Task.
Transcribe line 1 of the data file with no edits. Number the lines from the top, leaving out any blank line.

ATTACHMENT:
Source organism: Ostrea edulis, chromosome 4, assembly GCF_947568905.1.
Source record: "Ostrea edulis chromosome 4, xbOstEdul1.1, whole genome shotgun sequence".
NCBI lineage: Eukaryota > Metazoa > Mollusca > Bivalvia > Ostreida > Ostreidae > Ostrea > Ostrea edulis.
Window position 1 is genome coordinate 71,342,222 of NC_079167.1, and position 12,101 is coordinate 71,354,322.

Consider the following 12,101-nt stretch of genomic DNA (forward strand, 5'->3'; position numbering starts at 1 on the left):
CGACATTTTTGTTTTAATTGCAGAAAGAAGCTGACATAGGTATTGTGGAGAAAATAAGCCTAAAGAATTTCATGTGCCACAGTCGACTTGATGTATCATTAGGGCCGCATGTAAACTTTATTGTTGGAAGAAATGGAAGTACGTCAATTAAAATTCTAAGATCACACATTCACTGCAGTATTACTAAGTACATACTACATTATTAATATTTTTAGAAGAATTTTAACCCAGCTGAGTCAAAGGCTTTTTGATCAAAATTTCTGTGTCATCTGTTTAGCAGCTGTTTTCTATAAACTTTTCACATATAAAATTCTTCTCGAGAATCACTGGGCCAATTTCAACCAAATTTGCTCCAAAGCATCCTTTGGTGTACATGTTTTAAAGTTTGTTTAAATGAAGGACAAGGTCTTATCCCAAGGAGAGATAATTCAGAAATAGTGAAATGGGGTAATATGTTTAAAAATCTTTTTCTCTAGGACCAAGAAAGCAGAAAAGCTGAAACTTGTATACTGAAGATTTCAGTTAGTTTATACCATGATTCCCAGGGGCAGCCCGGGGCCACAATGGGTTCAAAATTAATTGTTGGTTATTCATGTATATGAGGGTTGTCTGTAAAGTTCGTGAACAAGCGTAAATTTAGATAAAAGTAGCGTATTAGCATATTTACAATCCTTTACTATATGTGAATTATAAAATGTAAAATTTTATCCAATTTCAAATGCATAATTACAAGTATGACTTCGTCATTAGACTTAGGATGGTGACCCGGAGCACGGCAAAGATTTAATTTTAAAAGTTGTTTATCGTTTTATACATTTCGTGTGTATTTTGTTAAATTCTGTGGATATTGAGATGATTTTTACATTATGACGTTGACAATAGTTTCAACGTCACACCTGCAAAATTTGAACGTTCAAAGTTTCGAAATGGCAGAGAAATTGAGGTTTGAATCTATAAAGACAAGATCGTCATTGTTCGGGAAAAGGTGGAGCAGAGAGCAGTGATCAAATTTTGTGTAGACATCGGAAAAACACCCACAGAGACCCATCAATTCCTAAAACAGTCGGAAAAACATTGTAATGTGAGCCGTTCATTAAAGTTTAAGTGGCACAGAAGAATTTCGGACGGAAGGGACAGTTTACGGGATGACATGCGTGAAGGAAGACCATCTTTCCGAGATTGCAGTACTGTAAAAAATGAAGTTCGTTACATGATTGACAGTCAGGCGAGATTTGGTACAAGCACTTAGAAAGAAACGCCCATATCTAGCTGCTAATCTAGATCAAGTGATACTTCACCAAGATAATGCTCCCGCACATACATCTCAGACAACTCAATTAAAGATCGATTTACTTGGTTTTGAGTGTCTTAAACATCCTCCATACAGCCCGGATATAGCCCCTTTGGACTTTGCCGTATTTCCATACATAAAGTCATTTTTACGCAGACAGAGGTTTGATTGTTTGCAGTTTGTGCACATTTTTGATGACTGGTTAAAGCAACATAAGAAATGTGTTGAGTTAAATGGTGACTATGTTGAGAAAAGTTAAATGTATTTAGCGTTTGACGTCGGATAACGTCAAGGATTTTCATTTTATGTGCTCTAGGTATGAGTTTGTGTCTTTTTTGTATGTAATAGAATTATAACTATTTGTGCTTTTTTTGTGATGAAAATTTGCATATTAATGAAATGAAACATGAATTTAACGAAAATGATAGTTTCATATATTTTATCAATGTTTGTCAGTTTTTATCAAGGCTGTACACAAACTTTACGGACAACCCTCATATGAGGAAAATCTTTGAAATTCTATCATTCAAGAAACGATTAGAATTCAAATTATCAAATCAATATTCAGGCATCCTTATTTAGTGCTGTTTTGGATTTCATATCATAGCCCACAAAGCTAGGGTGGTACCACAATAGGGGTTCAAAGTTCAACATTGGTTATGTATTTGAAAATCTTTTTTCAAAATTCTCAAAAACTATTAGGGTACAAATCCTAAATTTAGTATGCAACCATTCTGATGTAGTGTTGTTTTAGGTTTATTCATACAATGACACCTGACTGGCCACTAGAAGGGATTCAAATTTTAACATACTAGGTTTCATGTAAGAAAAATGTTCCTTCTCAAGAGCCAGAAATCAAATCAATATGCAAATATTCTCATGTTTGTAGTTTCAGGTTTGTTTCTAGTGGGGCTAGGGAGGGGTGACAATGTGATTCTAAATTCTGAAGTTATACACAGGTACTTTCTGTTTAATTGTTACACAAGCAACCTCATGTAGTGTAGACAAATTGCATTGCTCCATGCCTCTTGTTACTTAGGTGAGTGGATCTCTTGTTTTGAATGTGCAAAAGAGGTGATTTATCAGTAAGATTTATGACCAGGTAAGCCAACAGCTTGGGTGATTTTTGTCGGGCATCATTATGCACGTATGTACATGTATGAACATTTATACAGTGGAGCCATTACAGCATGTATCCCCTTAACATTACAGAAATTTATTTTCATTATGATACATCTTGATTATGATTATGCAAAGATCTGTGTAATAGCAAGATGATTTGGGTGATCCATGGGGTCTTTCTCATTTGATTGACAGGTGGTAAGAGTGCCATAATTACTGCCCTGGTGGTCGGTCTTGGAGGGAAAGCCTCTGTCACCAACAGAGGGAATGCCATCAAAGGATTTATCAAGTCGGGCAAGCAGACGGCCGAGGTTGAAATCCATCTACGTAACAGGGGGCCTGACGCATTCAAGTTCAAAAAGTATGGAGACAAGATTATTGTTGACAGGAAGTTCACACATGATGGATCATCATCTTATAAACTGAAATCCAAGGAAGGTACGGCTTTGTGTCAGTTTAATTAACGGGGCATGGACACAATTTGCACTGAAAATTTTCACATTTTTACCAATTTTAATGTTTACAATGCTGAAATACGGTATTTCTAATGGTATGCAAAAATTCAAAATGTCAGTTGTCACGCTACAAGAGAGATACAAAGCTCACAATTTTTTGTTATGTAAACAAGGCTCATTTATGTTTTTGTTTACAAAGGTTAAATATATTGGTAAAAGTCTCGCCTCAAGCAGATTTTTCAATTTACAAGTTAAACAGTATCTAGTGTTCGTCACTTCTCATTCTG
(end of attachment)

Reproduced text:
Source organism: Ostrea edulis, chromosome 4, assembly GCF_947568905.1.